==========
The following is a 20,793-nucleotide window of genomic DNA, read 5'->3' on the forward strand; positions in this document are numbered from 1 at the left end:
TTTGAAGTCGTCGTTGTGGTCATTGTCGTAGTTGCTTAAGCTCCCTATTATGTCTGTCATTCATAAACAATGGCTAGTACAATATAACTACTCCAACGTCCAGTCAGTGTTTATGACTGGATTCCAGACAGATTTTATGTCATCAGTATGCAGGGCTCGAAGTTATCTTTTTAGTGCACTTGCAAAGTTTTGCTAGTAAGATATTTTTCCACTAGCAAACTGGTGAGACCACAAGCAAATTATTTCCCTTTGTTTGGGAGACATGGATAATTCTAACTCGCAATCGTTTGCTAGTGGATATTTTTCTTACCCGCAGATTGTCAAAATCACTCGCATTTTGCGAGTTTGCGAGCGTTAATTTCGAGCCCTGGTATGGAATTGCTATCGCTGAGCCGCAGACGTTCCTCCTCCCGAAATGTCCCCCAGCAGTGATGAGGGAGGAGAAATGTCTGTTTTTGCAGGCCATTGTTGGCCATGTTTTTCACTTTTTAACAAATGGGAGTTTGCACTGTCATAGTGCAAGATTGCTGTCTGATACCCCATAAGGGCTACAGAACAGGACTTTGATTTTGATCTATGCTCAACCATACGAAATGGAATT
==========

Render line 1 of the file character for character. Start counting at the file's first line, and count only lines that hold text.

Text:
The following is a 20,793-nucleotide window of genomic DNA, read 5'->3' on the forward strand; positions in this document are numbered from 1 at the left end: